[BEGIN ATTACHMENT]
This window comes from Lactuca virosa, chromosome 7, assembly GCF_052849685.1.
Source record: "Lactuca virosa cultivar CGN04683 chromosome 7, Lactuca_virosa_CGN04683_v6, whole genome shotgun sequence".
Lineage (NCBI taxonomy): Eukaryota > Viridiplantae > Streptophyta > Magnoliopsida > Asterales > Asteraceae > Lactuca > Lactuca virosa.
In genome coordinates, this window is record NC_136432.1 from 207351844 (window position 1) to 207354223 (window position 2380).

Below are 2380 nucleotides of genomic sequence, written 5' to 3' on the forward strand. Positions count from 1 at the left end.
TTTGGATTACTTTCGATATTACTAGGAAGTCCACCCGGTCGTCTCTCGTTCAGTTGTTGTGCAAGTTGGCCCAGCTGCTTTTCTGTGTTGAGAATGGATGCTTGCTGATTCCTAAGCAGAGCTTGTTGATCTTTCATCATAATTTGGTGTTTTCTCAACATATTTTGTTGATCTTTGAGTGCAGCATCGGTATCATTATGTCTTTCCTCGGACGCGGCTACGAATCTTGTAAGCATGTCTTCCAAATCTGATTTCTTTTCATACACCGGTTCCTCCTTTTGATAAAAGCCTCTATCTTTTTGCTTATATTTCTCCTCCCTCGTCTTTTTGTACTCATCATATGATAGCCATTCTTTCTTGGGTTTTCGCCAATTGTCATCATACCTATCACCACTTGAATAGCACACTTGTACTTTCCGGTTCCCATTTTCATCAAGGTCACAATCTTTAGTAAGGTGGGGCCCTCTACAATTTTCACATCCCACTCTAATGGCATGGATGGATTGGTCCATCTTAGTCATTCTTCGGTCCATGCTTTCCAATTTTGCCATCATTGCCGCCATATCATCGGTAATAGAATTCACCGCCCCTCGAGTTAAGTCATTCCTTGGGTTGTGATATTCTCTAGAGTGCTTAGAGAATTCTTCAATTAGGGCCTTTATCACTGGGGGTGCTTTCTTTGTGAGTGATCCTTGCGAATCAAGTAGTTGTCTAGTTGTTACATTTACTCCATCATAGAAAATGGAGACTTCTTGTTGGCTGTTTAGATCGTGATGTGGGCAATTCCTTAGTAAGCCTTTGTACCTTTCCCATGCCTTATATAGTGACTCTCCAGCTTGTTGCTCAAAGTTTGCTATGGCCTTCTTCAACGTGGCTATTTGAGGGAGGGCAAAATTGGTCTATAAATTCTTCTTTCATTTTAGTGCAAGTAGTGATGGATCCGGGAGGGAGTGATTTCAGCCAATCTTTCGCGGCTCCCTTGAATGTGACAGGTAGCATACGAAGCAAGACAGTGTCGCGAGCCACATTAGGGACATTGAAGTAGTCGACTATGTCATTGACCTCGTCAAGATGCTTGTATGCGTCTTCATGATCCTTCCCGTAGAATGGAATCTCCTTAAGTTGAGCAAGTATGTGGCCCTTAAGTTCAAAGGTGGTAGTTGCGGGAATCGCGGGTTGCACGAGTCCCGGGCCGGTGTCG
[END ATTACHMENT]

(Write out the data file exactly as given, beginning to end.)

This window comes from Lactuca virosa, chromosome 7, assembly GCF_052849685.1.
Source record: "Lactuca virosa cultivar CGN04683 chromosome 7, Lactuca_virosa_CGN04683_v6, whole genome shotgun sequence".
Lineage (NCBI taxonomy): Eukaryota > Viridiplantae > Streptophyta > Magnoliopsida > Asterales > Asteraceae > Lactuca > Lactuca virosa.
In genome coordinates, this window is record NC_136432.1 from 207351844 (window position 1) to 207354223 (window position 2380).

Below are 2380 nucleotides of genomic sequence, written 5' to 3' on the forward strand. Positions count from 1 at the left end.
TTTGGATTACTTTCGATATTACTAGGAAGTCCACCCGGTCGTCTCTCGTTCAGTTGTTGTGCAAGTTGGCCCAGCTGCTTTTCTGTGTTGAGAATGGATGCTTGCTGATTCCTAAGCAGAGCTTGTTGATCTTTCATCATAATTTGGTGTTTTCTCAACATATTTTGTTGATCTTTGAGTGCAGCATCGGTATCATTATGTCTTTCCTCGGACGCGGCTACGAATCTTGTAAGCATGTCTTCCAAATCTGATTTCTTTTCATACACCGGTTCCTCCTTTTGATAAAAGCCTCTATCTTTTTGCTTATATTTCTCCTCCCTCGTCTTTTTGTACTCATCATATGATAGCCATTCTTTCTTGGGTTTTCGCCAATTGTCATCATACCTATCACCACTTGAATAGCACACTTGTACTTTCCGGTTCCCATTTTCATCAAGGTCACAATCTTTAGTAAGGTGGGGCCCTCTACAATTTTCACATCCCACTCTAATGGCATGGATGGATTGGTCCATCTTAGTCATTCTTCGGTCCATGCTTTCCAATTTTGCCATCATTGCCGCCATATCATCGGTAATAGAATTCACCGCCCCTCGAGTTAAGTCATTCCTTGGGTTGTGATATTCTCTAGAGTGCTTAGAGAATTCTTCAATTAGGGCCTTTATCACTGGGGGTGCTTTCTTTGTGAGTGATCCTTGCGAATCAAGTAGTTGTCTAGTTGTTACATTTACTCCATCATAGAAAATGGAGACTTCTTGTTGGCTGTTTAGATCGTGATGTGGGCAATTCCTTAGTAAGCCTTTGTACCTTTCCCATGCCTTATATAGTGACTCTCCAGCTTGTTGCTCAAAGTTTGCTATGGCCTTCTTCAACGTGGCTATTTGAGGGAGGGCAAAATTGGTCTATAAATTCTTCTTTCATTTTAGTGCAAGTAGTGATGGATCCGGGAGGGAGTGATTTCAGCCAATCTTTCGCGGCTCCCTTGAATGTGACAGGTAGCATACGAAGCAAGACAGTGTCGCGAGCCACATTAGGGACATTGAAGTAGTCGACTATGTCATTGACCTCGTCAAGATGCTTGTATGCGTCTTCATGATCCTTCCCGTAGAATGGAATCTCCTTAAGTTGAGCAAGTATGTGGCCCTTAAGTTCAAAGGTGGTAGTTGCGGGAATCGCGGGTTGCACGAGTCCCGGGCCGGTGTCG